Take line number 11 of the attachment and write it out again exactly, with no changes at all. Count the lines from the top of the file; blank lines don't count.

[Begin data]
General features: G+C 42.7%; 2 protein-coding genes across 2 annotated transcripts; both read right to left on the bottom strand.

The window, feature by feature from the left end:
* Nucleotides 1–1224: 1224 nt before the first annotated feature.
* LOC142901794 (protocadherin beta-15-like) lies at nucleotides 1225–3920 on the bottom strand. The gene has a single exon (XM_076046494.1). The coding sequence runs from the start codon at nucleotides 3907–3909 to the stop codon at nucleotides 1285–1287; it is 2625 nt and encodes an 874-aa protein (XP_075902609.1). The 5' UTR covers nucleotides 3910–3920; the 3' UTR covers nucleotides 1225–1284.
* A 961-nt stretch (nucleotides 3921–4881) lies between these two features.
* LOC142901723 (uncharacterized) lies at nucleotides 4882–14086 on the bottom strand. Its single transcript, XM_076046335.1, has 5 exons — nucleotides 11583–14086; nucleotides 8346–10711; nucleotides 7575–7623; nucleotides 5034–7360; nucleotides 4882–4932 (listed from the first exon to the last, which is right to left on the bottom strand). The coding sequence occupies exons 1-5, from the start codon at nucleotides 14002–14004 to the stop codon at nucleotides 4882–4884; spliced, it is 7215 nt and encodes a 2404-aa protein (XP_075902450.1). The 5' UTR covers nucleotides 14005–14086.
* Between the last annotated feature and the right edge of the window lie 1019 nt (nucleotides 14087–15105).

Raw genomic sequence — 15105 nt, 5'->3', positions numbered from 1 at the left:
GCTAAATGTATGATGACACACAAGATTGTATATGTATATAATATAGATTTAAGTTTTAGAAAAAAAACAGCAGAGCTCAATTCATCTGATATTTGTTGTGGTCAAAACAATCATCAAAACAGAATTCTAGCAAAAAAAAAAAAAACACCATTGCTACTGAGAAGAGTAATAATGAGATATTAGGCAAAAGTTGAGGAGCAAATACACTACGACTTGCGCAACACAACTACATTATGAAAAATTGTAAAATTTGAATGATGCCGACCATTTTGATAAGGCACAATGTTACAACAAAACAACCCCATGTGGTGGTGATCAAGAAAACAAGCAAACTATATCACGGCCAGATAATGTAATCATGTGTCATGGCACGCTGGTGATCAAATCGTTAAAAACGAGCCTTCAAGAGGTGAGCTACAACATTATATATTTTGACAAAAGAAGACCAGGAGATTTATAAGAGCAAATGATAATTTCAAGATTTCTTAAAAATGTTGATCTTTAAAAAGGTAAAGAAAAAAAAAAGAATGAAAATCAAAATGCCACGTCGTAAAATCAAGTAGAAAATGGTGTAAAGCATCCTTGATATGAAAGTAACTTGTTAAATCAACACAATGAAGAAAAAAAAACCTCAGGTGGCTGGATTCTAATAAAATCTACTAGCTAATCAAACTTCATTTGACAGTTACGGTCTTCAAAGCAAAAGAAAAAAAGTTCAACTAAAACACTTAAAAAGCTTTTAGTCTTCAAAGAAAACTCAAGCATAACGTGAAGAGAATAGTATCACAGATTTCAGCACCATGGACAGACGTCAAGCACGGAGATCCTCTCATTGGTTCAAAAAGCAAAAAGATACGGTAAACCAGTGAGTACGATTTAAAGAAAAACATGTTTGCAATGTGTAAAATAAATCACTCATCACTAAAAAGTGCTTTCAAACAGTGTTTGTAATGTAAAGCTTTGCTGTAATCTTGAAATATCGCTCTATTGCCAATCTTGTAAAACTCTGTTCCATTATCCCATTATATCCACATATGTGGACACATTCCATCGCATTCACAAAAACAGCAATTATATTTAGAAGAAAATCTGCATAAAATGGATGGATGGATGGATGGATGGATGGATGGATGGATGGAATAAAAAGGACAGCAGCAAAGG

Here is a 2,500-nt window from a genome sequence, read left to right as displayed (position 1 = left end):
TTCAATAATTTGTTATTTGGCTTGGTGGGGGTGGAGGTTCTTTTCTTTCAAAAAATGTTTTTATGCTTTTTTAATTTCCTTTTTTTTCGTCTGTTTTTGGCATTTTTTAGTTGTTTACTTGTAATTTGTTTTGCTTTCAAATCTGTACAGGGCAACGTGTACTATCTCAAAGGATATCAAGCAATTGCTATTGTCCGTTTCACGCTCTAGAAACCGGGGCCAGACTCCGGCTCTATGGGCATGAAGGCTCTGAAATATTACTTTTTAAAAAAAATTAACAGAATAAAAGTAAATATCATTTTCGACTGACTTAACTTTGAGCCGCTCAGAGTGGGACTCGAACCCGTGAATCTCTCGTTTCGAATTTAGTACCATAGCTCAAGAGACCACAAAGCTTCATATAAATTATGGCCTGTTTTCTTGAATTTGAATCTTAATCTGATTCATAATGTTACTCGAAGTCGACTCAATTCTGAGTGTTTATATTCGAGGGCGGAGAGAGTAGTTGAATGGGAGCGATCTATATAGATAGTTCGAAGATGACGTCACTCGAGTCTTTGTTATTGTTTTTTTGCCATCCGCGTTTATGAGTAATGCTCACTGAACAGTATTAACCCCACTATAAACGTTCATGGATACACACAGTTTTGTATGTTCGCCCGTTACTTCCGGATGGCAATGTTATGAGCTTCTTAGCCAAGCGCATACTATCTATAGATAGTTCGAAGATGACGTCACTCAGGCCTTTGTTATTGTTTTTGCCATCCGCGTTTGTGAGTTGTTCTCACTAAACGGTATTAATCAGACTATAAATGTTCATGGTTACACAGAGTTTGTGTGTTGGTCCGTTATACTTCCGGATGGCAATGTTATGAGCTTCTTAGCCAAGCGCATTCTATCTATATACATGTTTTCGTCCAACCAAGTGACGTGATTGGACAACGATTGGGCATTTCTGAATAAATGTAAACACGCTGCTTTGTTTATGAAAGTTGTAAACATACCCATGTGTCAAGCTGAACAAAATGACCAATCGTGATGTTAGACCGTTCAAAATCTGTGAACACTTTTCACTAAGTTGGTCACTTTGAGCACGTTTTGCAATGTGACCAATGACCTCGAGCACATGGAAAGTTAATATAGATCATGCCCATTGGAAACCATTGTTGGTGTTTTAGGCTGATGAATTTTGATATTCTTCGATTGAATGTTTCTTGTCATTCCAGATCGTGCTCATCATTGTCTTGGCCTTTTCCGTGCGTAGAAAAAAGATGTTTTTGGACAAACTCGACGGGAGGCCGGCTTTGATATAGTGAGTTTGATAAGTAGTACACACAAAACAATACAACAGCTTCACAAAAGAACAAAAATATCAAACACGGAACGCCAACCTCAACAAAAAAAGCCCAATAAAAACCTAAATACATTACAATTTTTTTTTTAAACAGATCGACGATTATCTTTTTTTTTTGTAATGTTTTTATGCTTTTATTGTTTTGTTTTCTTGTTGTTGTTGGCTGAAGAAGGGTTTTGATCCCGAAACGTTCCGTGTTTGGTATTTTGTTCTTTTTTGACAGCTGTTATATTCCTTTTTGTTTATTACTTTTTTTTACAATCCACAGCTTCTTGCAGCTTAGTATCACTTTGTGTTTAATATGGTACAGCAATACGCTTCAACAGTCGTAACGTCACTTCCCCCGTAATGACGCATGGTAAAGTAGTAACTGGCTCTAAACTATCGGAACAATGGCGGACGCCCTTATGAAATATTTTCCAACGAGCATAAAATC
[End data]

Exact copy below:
TTCAATAATTTGTTATTTGGCTTGGTGGGGGTGGAGGTTCTTTTCTTTCAAAAAATGTTTTTATGCTTTTTTAATTTCCTTTTTTTTCGTCTGTTTTTGGCATTTTTTAGTTGTTTACTTGTAATTTGTTTTGCTTTCAAATCTGTACAGGGCAACGTGTACTATCTCAAAGGATATCAAGCAATTGCTATTGTCCGTTTCACGCTCTAGAAACCGGGGCCAGACTCCGGCTCTATGGGCATGAAGGCTCTGAAATATTACTTTTTAAAAAAAATTAACAGAATAAAAGTAAATATCATTTTCGACTGACTTAACTTTGAGCCGCTCAGAGTGGGACTCGAACCCGTGAATCTCTCGTTTCGAATTTAGTACCATAGCTCAAGAGACCACAAAGCTTCATATAAATTATGGCCTGTTTTCTTGAATTTGAATCTTAATCTGATTCATAATGTTACTCGAAGTCGACTCAATTCTGAGTGTTTATATTCGAGGGCGGAGAGAGTAGTTGAATGGGAGCGATCTATATAGATAGTTCGAAGATGACGTCACTCGAGTCTTTGTTATTGTTTTTTTGCCATCCGCGTTTATGAGTAATGCTCACTGAACAGTATTAACCCCACTATAAACGTTCATGGATACACACAGTTTTGTATGTTCGCCCGTTACTTCCGGATGGCAATGTTATGAGCTTCTTAGCCAAGCGCATACTATCTATAGATAGTTCGAAGATGACGTCACTCAGGCCTTTGTTATTGTTTTTGCCATCCGCGTTTGTGAGTTGTTCTCACTAAACGGTATTAATCAGACTATAAATGTTCATGGTTACACAGAGTTTGTGTGTTGGTCCGTTATACTTCCGGATGGCAATGTTATGAGCTTCTTAGCCAAGCGCATTCTATCTATATACATGTTTTCGTCCAACCAAGTGACGTGATTGGACAACGATTGGGCATTTCTGAATAAATGTAAACACGCTGCTTTGTTTATGAAAGTTGTAAACATACCCATGTGTCAAGCTGAACAAAATGACCAATCGTGATGTTAGACCGTTCAAAATCTGTGAACACTTTTCACTAAGTTGGTCACTTTGAGCACGTTTTGCAATGTGACCAATGACCTCGAGCACATGGAAAGTTAATATAGATCATGCCCATTGGAAACCATTGTTGGTGTTTTAGGCTGATGAATTTTGATATTCTTCGATTGAATGTTTCTTGTCATTCCAGATCGTGCTCATCATTGTCTTGGCCTTTTCCGTGCGTAGAAAAAAGATGTTTTTGGACAAACTCGACGGGAGGCCGGCTTTGATATAGTGAGTTTGATAAGTAGTACACACAAAACAATACAACAGCTTCACAAAAGAACAAAAATATCAAACACGGAACGCCAACCTCAACAAAAAAAGCCCAATAAAAACCTAAATACATTACAATTTTTTTTTTAAACAGATCGACGATTATCTTTTTTTTTTGTAATGTTTTTATGCTTTTATTGTTTTGTTTTCTTGTTGTTGTTGGCTGAAGAAGGGTTTTGATCCCGAAACGTTCCGTGTTTGGTATTTTGTTCTTTTTTGACAGCTGTTATATTCCTTTTTGTTTATTACTTTTTTTTACAATCCACAGCTTCTTGCAGCTTAGTATCACTTTGTGTTTAATATGGTACAGCAATACGCTTCAACAGTCGTAACGTCACTTCCCCCGTAATGACGCATGGTAAAGTAGTAACTGGCTCTAAACTATCGGAACAATGGCGGACGCCCTTATGAAATATTTTCCAACGAGCATAAAATC